In the past decade, the mountain pine beetle has severely impacted pine forests across more than 50 million acres of western North America. In the aftermath of this epidemic is there a significant increase in wildfire threat? For many tasked with managing wildfires the answer is a resounding "yes." However, a recent research paper from a team of scientists based in Colorado suggests that forests killed by the mountain pine beetle do not pose an increased risk to wildfire. The paper relies on the recent area burned in wildfire superimposed on the area recently infested by the beetle. Because the areas of recent wildfires and beetle activity don't overlap, the authors contend that the risk posed by the mountain pine beetle is overblown. Those in the wildland fire management and suppression fields who disagree base their disagreement on actual observations of extreme fire behavior in forests killed by the mountain pine beetle.
So who is correct in this debate? A paper published in 2014 in the online journal Fire Management Today sought to address this problem by looking at two critical factors: the history of beetle attacks in a forest and the time since beetle infestation. To many people, it would seem that the year after initial infestation when the tree crowns all turn red is the time of highest risk. It certainly can be, provided other elements of hazard are also present. Red-attacked trees, in addition to heavy accumulations of dead wood on the forest floor, are a recipe for extreme fire behavior. Red-attack trees and very little or no dead wood on the forest floor is much less of a risk and, once the needles fall off dead trees, fire risk can be low for quite some time.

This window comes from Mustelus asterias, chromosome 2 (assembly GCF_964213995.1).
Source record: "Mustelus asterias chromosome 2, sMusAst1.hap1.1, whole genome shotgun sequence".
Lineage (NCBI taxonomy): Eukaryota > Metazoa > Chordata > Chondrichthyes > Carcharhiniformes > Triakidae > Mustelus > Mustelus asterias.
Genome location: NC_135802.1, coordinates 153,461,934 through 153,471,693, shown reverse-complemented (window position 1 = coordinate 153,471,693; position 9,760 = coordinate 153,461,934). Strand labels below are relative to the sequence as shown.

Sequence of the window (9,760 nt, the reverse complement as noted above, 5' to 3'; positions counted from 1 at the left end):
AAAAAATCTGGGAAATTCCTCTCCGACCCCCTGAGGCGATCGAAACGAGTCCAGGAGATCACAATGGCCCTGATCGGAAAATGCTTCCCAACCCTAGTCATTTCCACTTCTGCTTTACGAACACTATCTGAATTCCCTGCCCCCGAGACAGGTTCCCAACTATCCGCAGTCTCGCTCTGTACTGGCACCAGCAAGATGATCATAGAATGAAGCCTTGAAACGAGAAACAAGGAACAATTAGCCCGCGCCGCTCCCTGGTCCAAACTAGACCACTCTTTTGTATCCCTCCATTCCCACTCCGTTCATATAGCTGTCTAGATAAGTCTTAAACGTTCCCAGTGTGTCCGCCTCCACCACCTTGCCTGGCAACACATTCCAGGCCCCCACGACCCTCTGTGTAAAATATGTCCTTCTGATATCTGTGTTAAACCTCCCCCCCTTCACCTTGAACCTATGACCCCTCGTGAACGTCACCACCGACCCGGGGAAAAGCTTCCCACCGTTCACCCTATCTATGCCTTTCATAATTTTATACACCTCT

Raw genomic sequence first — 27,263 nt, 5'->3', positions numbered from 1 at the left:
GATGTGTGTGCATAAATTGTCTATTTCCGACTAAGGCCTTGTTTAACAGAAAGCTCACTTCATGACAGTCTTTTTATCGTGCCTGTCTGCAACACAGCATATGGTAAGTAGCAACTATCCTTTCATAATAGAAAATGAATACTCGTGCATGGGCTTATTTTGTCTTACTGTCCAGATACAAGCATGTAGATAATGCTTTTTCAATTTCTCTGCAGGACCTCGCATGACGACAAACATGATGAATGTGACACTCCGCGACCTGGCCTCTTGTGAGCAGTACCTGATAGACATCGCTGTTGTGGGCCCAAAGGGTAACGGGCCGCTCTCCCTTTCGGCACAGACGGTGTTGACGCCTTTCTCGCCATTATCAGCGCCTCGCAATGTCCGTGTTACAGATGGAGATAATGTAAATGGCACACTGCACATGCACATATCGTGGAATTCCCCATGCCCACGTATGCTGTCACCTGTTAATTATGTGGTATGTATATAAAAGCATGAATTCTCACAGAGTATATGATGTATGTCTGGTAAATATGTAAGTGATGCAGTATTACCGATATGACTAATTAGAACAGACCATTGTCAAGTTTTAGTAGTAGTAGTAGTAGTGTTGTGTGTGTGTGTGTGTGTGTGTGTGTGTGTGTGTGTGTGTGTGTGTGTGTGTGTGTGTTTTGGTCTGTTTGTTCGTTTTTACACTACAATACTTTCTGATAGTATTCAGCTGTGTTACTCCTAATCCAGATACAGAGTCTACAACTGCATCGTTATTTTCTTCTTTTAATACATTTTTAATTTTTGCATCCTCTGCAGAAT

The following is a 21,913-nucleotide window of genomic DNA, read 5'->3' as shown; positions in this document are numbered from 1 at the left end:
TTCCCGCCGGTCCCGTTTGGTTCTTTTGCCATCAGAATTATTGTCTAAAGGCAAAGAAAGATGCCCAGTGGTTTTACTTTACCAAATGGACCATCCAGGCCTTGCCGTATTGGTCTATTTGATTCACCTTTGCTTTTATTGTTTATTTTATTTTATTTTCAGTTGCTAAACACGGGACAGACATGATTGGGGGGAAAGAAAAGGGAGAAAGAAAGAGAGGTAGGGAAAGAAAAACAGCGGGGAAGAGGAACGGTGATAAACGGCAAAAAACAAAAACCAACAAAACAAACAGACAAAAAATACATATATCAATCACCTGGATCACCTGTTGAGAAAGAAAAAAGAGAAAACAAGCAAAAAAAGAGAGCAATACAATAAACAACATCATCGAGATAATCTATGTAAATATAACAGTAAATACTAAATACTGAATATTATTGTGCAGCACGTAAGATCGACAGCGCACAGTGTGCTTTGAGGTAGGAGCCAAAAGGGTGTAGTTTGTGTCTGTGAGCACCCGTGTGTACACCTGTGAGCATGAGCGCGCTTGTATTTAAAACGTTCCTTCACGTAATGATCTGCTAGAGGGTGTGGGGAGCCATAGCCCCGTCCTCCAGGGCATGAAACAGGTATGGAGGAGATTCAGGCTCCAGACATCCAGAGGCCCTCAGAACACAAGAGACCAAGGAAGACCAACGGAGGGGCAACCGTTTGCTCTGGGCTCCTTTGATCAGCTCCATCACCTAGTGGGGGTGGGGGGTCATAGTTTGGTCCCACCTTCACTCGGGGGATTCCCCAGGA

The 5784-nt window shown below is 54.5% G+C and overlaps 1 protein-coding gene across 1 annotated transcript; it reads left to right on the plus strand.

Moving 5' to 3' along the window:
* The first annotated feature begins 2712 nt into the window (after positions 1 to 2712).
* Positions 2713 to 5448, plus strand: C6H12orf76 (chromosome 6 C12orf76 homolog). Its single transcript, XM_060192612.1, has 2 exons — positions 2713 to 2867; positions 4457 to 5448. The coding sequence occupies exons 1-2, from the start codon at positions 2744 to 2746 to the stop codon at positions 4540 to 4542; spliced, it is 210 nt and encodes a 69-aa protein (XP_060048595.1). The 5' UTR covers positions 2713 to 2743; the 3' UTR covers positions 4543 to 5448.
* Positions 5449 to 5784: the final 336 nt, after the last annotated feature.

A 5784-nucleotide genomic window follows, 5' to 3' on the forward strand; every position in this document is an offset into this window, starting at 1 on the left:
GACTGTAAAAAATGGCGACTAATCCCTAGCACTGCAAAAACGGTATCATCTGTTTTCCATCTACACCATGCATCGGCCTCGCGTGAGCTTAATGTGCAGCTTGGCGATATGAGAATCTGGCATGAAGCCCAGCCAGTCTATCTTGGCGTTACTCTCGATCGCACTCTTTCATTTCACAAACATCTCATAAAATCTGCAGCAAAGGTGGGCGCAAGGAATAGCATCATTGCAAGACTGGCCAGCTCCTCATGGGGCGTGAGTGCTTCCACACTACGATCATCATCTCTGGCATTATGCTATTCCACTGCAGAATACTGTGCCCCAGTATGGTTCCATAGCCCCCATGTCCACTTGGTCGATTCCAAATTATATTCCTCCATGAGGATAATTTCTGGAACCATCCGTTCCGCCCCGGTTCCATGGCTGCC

The authors of the paper challenging wildfire risk do not describe the fuel structure in these forests - only the state of the tree crowns (red or grey). The lack of attention to surface fuels is a weak point in such studies. Throughout much of British Columbia, Canada, over the last several decades mountain pine beetle outbreaks have been fairly common. With each passing epidemic more and more trees in the forest are killed by beetles. After large outbreaks with high mortality, dead trees gradually fall and accumulate on the forest floor. Heavy accumulations of downed wood associated with past beetle outbreaks have contributed to some very impressive fire behavior. Since 2009, British Columbia has seen large areas of beetle-killed forest burn under very high intensity and severity with much of the area burned having experienced significant epidemics in the 1980s and mid-2000s. The fuel structure in these forests has included red and grey crowns plus large quantities of dead wood on the forest floor. Unfortunately, to mitigate the threat there are only a few options and none are very palatable to the public. An increase in logging of the attacked or soon to be attacked trees has been advocated for large areas in the West but it can often lead to a worse fuel hazard if not done diligently; large-scale prescribed burning has been done in some areas with the intent of breaking up a contiguous landscape of fuel; and, relying on natural ignitions to reduce the hazard can be effective provided the fire doesn't burn too severely.